Helvering v. Le Gierse, 312 U.S. 531 (1941)
U.S. Supreme CourtHelvering v. Le Gierse, 312 U.S. 531 (1941)
Helvering v. Le Gierse
Argued January 9, 10, 1941
Decided March 3, 1941
312 U.S. 531
1. Within the meaning of § 302(g) of the Revenue Act of 1926, as amended, amounts "receivable as insurance" are amounts receivable as the result of transactions which involved, at the time of their execution, an actual insurance risk. P. 537.
2. Risk shifting and risk distribution are essentials of a contract of life insurance. P. 312 U. S. 539.
3. A contract in the standard form of a life insurance policy, containing the usual provisions, including those for assignment or surrender, was issued to a woman of eighty years of age, without physical examination, for a single premium less than the face of the policy, together with an annuity policy for another premium calling for annual payments to her until her death. Although both policies were, on the face, separate contracts, neither referring to the other, and each was treated as independent in the matters of application, computation of premium, report and book entry of premium payment, maintenance of reserve, etc., they were issued at the same time, and the making of the annuity contract was a condition to the issuance of the life policy, and the combined effect was such that, in case of premature death, the gain to the insurance company under one would neutralize its loss under the other.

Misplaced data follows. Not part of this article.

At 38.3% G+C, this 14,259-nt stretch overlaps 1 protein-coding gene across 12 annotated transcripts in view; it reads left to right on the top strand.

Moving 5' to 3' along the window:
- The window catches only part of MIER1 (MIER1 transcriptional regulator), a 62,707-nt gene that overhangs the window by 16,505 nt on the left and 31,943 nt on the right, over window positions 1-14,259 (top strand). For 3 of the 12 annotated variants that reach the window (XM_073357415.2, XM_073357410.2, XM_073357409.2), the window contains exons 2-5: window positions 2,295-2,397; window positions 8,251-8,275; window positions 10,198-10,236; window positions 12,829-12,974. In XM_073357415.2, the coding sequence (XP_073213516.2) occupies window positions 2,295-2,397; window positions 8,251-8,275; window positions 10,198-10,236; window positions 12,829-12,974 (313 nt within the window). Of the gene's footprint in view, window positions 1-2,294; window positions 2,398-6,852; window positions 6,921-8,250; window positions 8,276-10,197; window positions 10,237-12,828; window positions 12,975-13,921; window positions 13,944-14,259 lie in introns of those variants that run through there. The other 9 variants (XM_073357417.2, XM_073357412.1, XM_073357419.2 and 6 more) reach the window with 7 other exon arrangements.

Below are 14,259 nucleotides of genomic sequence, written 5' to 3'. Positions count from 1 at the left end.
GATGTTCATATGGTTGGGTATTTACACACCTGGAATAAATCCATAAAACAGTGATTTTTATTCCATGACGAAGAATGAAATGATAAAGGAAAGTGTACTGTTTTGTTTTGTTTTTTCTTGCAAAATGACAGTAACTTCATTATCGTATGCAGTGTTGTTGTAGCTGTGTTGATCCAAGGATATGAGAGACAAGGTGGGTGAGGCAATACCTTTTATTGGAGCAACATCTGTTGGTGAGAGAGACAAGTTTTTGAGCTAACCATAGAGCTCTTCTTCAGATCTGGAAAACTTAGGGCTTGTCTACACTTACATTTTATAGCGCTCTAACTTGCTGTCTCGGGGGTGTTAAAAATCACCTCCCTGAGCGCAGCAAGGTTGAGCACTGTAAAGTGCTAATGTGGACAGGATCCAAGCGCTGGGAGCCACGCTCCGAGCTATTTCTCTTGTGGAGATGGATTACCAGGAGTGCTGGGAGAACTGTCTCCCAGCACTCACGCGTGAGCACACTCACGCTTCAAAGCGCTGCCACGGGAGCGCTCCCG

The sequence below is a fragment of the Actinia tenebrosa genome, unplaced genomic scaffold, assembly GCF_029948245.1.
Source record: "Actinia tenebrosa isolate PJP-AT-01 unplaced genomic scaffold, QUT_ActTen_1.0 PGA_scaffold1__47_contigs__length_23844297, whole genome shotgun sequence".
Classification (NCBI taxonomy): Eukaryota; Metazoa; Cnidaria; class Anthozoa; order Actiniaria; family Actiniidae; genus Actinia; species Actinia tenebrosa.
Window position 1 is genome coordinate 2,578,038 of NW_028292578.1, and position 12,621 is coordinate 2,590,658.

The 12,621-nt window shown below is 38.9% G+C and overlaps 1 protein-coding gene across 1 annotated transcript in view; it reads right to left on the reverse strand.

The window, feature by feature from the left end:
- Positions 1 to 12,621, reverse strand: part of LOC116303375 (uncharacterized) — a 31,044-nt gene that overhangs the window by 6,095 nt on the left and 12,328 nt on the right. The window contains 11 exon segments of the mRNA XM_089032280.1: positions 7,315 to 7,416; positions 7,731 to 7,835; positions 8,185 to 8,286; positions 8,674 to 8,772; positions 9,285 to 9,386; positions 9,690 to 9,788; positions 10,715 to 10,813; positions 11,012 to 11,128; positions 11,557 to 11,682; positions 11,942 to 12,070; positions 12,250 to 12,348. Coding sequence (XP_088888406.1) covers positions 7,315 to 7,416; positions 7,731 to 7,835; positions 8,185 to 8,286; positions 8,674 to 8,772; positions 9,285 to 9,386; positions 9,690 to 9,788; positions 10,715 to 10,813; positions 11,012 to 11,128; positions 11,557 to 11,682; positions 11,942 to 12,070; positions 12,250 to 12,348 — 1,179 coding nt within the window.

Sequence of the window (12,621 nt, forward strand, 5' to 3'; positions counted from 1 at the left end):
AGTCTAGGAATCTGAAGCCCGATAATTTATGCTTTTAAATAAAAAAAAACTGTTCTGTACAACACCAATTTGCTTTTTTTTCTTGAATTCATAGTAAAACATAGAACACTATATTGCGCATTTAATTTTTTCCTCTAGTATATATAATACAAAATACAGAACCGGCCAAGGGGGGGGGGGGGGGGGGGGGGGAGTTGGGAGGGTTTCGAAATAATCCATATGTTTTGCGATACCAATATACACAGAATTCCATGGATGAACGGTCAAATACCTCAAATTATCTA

(1) That the contracts must be considered together. P. 312 U. S. 540.
(2) They created no insurance risk. P. 312 U. S. 541.
Any risk that the prepayment would earn less than the amount paid by the insurance company as an annuity was an investment risk, not an insurance risk.
(3) The amount payable to the beneficiary named in the life policy, upon the death of the "insured," was not in the scope of § 302(g), supra, but was properly taxed in the decedent's estate under § 302(c) as a transfer to take effect in possession or enjoyment at or after death. P. 312 U. S. 542.
110 F.2d 734 reversed.
Certiorari, 311 U.S. 625, to review the affirmance of a decision of the Board of Tax Appeals, 39 B.T.A. 1134, reversing a deficiency assessment of estate tax.